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114 April 24th 2017 | bottlecap
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April 23rd 2017

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sun-
····rise—the crow stretching in the white
········mists
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Tomorrow I fly to Berlin, Germany—my childhood home. I haven’t seen the city in some 25 years. I plan to keep writing my haiku—me, the Vermont recluse, writing haiku at 36.000 feet. Not quite Basho’s narrow road to the north, but maybe I can make a little travel journal out of it?
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113 April 23rd 2017 | bottlecap
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April 22nd 2017

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cold
····as the snowmelt beside them—April’s
········daffodils
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With two of my daughters deeply interested in science and climate science, one studying marine biology on the coast of Maine, and being cognizant of the tremendous damage being done and ignorance being perpetuated by our current administration and the political party he leads, I donated to the NRDC today—the best I can do as others demonstrate in support of science and scientists.
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112 April 22nd 2017 | bottlecap
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April 18th 2017

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When I last drove from the west coast I had lived in Washington State. I could fit all my belongings in the back of my truck. Some twenty years since have cluttered my house with belongings. I look forward to divesting myself of them. I have beautiful furniture handed down and there’s a part of me that wishes I didn’t have it. I don’t like owning anything of value. I love my books and my collection of music, but they aren’t valuable. The most valuable book I own is a collection of Frost’s poetry signed by Robert Frost.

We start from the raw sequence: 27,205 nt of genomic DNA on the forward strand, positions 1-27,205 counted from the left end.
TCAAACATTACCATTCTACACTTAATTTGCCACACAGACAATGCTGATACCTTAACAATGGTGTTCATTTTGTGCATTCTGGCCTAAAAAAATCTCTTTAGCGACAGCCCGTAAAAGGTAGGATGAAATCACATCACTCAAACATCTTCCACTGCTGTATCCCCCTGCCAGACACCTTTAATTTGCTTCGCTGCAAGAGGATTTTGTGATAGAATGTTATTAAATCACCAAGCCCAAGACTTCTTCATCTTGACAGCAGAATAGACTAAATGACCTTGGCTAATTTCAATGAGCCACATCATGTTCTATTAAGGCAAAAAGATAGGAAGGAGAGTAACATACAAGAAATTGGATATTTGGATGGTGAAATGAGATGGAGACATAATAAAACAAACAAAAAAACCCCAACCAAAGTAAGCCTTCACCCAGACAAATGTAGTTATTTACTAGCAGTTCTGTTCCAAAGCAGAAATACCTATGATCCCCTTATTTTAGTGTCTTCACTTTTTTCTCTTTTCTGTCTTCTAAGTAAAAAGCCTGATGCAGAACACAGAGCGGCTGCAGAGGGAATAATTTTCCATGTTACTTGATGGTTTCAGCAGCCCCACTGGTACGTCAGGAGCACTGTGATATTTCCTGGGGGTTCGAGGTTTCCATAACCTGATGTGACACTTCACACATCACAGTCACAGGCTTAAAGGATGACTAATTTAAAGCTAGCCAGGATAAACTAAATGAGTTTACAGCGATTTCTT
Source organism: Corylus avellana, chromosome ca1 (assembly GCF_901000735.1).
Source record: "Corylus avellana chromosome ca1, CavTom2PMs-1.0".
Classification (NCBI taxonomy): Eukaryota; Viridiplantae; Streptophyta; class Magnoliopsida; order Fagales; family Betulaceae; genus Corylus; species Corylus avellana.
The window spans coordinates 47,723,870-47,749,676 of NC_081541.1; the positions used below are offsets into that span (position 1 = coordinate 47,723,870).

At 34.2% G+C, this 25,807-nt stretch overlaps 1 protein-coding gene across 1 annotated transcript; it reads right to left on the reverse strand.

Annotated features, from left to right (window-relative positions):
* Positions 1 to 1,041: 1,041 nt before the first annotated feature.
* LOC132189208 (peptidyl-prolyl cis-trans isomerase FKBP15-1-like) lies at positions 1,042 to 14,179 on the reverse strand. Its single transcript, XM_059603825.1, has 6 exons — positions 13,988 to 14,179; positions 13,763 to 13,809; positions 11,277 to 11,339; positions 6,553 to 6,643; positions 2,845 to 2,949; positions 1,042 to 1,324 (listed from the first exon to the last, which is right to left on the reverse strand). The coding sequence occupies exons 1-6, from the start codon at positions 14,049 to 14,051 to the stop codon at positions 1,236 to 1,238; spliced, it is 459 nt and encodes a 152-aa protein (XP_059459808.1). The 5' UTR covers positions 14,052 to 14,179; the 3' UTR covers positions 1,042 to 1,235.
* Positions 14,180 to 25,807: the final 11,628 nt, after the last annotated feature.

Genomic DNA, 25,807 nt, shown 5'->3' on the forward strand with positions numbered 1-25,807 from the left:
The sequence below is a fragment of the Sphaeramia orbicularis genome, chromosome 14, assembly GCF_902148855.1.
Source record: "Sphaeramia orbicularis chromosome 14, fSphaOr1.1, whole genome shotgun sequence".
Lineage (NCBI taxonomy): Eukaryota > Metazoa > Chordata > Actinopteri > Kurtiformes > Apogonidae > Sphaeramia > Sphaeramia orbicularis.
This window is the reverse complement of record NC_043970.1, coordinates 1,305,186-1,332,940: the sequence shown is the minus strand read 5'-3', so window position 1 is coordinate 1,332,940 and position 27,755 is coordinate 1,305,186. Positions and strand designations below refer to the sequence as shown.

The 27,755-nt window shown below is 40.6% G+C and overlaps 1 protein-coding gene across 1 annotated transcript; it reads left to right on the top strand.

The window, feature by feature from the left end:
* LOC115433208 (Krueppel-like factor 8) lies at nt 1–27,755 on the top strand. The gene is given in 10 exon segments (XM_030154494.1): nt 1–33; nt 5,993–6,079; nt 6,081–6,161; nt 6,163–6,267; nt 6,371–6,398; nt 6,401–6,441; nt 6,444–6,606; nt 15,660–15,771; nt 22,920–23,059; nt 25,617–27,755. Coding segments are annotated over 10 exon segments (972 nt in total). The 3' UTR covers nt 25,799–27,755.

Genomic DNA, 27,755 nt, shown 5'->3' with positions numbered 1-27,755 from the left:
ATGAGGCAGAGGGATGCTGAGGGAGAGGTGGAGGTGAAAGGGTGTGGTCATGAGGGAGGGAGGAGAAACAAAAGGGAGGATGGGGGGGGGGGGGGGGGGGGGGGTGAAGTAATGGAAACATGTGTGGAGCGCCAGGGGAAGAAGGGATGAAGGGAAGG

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As my teen-aged children begin living their own lives, I’m going to let go of the belongings, the house and so much else that matters less to me. I’d like to build a small house, not tiny, but small. I’d like to have a view of the western mountains so I can watch the weather come in and I’ll let the grass and wildflowers grow. Don’t want a yard, but a field.
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I have a minimalist bent.
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And my insight these past weeks is that it’s not just my house that’s cluttered; but also my mind. My first childhood poems and stories were written on a typewriter. What distractions are there? There’s only you, the typewriter, and the room you sit in. But distractions are manifold nowadays. For the last several years I’ve allowed my mind to become too cluttered. I’ve found it difficult to concentrate. My mind ceaselessly acquires the next novelty but is perpetually dissatisfied. The storehouse of my mind has been and is in disarray.
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My insight is to think of my mind as my house. The first thing I did returning from Burlington was to delete all the bookmarks in my browsers. I only have six sites bookmarked. Poemshape is one of them. Habits are hard to undo; but I’ve already noticed a difference. I’ve found myself excited at the thought of reading books or laboriously working out a poem by hand—pencil on paper. I look forward to regaining my ability to concentrate.
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When I close eyes, I imagine my mind as the cabin I’ve always wanted to build—a one room cottage with a desk, a chair, and a summer’s breeze blowing through.
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I’m trying to minimalize the clutter of a too connected world.
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I’m trying to get my typewriter back.
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collecting
····in April’s muddy trenches—the night’s early
········stars
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PaperWhites (b&w) (Block Print)
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108 April 18th 2017 | bottlecap